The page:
Recently, some banks have been offering a hybrid investment known as a “market-linked CD” (MLCD). While these investments may be very attractive due to the potential for a high return and ability to diversify with virtually no risk as to principal, there are also some disadvantages such as severe early withdrawal penalties and a reduced investment return due to participation rates or interest rate caps. The main disadvantage and the focus of this article is the adverse tax consequences of investing in an MLCD.
The terms of most MLCDs generally provide for the guaranteed return of the initial investment plus the potential for at least one additional payment representing the investment’s earnings. The contingent nature of these investments subjects investors to a complex set of federal income tax rules, known as the Original Issue Discount (OID) rules, whereby income must be reported despite the fact that it may never actually be received. Under these rules, the issuer is required to provide investors with information that is necessary to comply with them
Investors are required to accrue OID into income over the term of the MLCD, based on a comparable yield which is determined by the issuer solely for purposes of computing federal taxable income and is neither a guarantee nor a prediction of the actual yield. Community Associations will treat the OID as interest income which will be subject to tax as either non-exempt function income or non-membership income depending upon whether the Association is taxed under IRC §528 or §277.
The amount of interest to be accrued is determined by multiplying the comparable yield for the accrual period by the “adjusted issue price” of the MLCD at the beginning of the accrual period. The adjusted issue price is equal to the original issue price plus the OID required to be recognized by the investor for each accrual period. Further, the OID to be recognized is based on the actual number of days the security is held by the investor in each period. Fiscal year and calendar year taxpayers will recognize the same amount of income on the same investment, only the recognition periods will differ.
The issuer is also required to determine a projected payment schedule which reflects projected payments throughout the term, if any, and also at maturity. If any actual payment received, whether during the term or at maturity, is more than the projected payment, the difference represents additional OID income that must be recognized. If, however, an actual payment received is less than the projected payment, the difference is a negative adjustment first applied to reduce the amount of OID that must be recognized for the year. At maturity, to the extent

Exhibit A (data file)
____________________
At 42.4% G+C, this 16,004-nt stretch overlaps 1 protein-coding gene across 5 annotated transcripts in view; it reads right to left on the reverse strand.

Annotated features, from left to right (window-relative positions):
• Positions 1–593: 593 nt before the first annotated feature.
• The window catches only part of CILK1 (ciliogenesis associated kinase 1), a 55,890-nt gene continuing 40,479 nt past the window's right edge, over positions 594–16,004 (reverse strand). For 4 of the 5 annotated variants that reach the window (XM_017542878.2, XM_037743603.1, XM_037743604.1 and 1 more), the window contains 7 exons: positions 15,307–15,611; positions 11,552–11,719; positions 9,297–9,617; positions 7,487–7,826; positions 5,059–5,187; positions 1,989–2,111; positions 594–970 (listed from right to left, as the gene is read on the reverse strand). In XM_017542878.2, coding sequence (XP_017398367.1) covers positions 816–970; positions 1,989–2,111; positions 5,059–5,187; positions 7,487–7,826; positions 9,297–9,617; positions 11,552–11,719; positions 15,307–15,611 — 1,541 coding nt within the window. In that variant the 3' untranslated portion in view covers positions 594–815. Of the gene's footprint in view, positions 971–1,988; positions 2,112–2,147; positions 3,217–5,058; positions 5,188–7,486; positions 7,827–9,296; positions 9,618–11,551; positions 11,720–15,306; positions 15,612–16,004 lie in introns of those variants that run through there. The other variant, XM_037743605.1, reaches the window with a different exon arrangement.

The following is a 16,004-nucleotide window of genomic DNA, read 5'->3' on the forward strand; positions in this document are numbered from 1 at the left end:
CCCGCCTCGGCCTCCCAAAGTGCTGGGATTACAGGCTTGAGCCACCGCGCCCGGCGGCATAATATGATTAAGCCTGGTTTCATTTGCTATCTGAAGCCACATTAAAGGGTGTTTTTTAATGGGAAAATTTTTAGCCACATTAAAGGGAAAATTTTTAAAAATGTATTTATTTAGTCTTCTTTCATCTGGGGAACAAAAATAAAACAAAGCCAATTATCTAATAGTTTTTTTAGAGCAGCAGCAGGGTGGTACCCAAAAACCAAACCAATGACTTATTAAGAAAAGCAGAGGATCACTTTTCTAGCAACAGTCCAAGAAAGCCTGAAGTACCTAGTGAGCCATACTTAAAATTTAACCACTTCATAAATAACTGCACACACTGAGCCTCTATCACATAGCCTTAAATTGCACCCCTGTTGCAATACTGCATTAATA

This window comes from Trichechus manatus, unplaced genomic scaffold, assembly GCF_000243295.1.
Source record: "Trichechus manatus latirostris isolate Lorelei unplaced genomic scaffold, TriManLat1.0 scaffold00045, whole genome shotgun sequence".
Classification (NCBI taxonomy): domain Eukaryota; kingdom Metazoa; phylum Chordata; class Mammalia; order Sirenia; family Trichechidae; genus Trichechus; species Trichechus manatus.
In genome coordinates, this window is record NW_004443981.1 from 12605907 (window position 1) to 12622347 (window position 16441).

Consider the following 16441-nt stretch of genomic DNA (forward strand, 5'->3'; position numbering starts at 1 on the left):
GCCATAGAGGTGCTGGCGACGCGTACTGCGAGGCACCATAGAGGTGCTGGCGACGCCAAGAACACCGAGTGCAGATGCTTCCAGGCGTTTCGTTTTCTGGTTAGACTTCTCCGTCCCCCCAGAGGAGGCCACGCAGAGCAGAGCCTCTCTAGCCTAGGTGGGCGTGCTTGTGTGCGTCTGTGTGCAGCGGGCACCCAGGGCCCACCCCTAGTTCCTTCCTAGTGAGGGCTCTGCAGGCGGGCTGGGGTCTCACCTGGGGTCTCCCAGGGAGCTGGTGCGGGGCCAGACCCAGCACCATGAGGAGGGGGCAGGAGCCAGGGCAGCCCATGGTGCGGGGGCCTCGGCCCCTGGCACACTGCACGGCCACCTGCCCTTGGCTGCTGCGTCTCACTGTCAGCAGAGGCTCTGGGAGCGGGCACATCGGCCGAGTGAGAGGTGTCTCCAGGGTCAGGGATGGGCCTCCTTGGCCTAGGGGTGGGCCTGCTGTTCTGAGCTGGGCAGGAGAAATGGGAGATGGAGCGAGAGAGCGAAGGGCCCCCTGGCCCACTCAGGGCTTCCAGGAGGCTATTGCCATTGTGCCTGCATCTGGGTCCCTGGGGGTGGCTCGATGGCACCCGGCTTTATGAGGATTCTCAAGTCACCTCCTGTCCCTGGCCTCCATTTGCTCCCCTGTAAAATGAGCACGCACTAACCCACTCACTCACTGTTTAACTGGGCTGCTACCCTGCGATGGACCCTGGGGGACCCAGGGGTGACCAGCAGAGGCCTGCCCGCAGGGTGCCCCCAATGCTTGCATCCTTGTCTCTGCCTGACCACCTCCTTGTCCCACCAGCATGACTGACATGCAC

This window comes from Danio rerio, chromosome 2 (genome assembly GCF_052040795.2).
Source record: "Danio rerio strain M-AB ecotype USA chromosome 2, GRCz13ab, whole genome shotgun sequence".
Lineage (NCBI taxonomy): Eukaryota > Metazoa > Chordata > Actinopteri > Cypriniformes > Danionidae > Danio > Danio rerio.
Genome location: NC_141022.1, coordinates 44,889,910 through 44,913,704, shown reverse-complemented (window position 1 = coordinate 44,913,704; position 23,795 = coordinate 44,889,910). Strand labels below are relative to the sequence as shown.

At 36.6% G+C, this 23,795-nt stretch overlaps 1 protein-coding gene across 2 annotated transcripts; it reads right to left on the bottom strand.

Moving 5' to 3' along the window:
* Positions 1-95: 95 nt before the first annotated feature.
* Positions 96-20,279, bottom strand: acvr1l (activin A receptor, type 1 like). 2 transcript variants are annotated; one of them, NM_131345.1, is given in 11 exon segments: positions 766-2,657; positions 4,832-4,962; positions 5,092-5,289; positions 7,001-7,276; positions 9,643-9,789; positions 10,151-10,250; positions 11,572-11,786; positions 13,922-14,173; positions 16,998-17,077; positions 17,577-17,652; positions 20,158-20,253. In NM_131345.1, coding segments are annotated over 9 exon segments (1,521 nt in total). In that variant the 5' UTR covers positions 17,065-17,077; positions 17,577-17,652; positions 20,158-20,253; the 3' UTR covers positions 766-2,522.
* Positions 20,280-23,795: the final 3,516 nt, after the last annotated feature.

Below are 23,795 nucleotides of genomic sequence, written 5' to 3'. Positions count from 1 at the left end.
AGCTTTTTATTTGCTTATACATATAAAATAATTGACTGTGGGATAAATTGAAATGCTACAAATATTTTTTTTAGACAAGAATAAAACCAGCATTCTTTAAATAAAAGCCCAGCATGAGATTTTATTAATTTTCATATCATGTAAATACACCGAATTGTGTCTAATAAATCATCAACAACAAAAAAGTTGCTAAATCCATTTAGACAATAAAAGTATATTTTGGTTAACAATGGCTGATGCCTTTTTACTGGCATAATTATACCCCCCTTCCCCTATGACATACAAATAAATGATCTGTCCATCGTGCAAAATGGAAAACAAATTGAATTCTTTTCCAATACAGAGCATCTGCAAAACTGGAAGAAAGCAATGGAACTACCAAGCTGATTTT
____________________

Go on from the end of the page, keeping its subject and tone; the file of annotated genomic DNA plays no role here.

the negative adjustment exceeds the OID, the remainder can be deducted as an ordinary loss to the extent of all previously recognized OID income.
In order to properly track the adjusted issue price or basis, it will be necessary to record the OID, as well as any actual payments received, on the books of the investor. The OID required to be recognized should be reflected as an increase in the investment while any actual payments received will be reflected as reductions.
While there is generally no secondary market for the MLCD’s, if you enter into a sale, exchange, or other disposition transaction gain, will be recognized if the amount realized exceeds your adjusted basis in the MLCD. This gain will be taxed as ordinary income similar to the OID. To the extent there is a loss on the transaction, such loss will be treated as an ordinary loss to the extent of previously recognized OID income inclusions and any excess will be treated as a capital loss.
As you can see, investing in a Market Linked Certificate of Deposit requires some detailed analysis. On the face, it is very easy to be drawn to the guaranteed return of your initial investment as well as the potential to capture the upside of a market (stocks, commodities, etc.) without the risk. However, further investigation into the terms and provisions of such investments highlights the disadvantages of investing in one of these instruments.
As indicated above, one of the major disadvantages is paying taxes on income that you have not yet received. As with any investment decision, you should consult with your trusted advisors prior to committing your funds for a potentially long period of time to ensure that you have a full understanding of all of the implications of making such an investment.